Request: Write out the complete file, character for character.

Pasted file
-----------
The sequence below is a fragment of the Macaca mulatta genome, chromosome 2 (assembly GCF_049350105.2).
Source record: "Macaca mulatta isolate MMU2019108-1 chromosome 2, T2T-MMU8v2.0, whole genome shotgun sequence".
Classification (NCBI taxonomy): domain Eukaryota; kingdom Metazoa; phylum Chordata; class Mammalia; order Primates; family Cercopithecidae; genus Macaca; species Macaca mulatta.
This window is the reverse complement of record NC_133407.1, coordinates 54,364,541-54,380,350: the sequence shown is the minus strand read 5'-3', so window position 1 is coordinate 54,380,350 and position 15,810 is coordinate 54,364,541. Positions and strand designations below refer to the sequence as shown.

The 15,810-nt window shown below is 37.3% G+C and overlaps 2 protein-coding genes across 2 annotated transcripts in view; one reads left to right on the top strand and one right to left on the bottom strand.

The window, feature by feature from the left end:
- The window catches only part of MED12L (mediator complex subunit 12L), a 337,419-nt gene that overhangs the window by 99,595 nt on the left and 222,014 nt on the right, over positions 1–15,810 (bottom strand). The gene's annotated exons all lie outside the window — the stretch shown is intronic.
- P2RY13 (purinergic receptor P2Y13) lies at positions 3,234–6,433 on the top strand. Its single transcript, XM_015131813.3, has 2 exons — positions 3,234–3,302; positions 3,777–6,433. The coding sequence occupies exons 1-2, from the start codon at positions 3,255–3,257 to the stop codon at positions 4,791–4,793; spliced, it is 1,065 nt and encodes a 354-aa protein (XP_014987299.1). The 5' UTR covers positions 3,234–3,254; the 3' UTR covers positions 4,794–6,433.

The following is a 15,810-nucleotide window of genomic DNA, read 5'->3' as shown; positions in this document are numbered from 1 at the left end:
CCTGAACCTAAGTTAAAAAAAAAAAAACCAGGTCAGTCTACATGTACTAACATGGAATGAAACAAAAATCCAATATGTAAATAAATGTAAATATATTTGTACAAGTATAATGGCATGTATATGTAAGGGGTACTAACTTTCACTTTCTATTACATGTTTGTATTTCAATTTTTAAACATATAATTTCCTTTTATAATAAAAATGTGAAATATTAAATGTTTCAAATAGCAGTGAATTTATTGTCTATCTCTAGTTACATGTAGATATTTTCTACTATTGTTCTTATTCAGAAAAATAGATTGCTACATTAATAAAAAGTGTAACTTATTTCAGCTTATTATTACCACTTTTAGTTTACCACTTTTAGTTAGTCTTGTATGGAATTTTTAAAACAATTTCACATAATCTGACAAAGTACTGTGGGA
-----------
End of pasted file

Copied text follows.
The sequence below is a fragment of the Macaca mulatta genome, chromosome 2 (assembly GCF_049350105.2).
Source record: "Macaca mulatta isolate MMU2019108-1 chromosome 2, T2T-MMU8v2.0, whole genome shotgun sequence".
Classification (NCBI taxonomy): domain Eukaryota; kingdom Metazoa; phylum Chordata; class Mammalia; order Primates; family Cercopithecidae; genus Macaca; species Macaca mulatta.
This window is the reverse complement of record NC_133407.1, coordinates 54,364,541-54,380,350: the sequence shown is the minus strand read 5'-3', so window position 1 is coordinate 54,380,350 and position 15,810 is coordinate 54,364,541. Positions and strand designations below refer to the sequence as shown.

The 15,810-nt window shown below is 37.3% G+C and overlaps 2 protein-coding genes across 2 annotated transcripts in view; one reads left to right on the top strand and one right to left on the bottom strand.

The window, feature by feature from the left end:
- The window catches only part of MED12L (mediator complex subunit 12L), a 337,419-nt gene that overhangs the window by 99,595 nt on the left and 222,014 nt on the right, over positions 1–15,810 (bottom strand). The gene's annotated exons all lie outside the window — the stretch shown is intronic.
- P2RY13 (purinergic receptor P2Y13) lies at positions 3,234–6,433 on the top strand. Its single transcript, XM_015131813.3, has 2 exons — positions 3,234–3,302; positions 3,777–6,433. The coding sequence occupies exons 1-2, from the start codon at positions 3,255–3,257 to the stop codon at positions 4,791–4,793; spliced, it is 1,065 nt and encodes a 354-aa protein (XP_014987299.1). The 5' UTR covers positions 3,234–3,254; the 3' UTR covers positions 4,794–6,433.

The following is a 15,810-nucleotide window of genomic DNA, read 5'->3' as shown; positions in this document are numbered from 1 at the left end:
CCTGAACCTAAGTTAAAAAAAAAAAAACCAGGTCAGTCTACATGTACTAACATGGAATGAAACAAAAATCCAATATGTAAATAAATGTAAATATATTTGTACAAGTATAATGGCATGTATATGTAAGGGGTACTAACTTTCACTTTCTATTACATGTTTGTATTTCAATTTTTAAACATATAATTTCCTTTTATAATAAAAATGTGAAATATTAAATGTTTCAAATAGCAGTGAATTTATTGTCTATCTCTAGTTACATGTAGATATTTTCTACTATTGTTCTTATTCAGAAAAATAGATTGCTACATTAATAAAAAGTGTAACTTATTTCAGCTTATTATTACCACTTTTAGTTTACCACTTTTAGTTAGTCTTGTATGGAATTTTTAAAACAATTTCACATAATCTGACAAAGTACTGTGGGA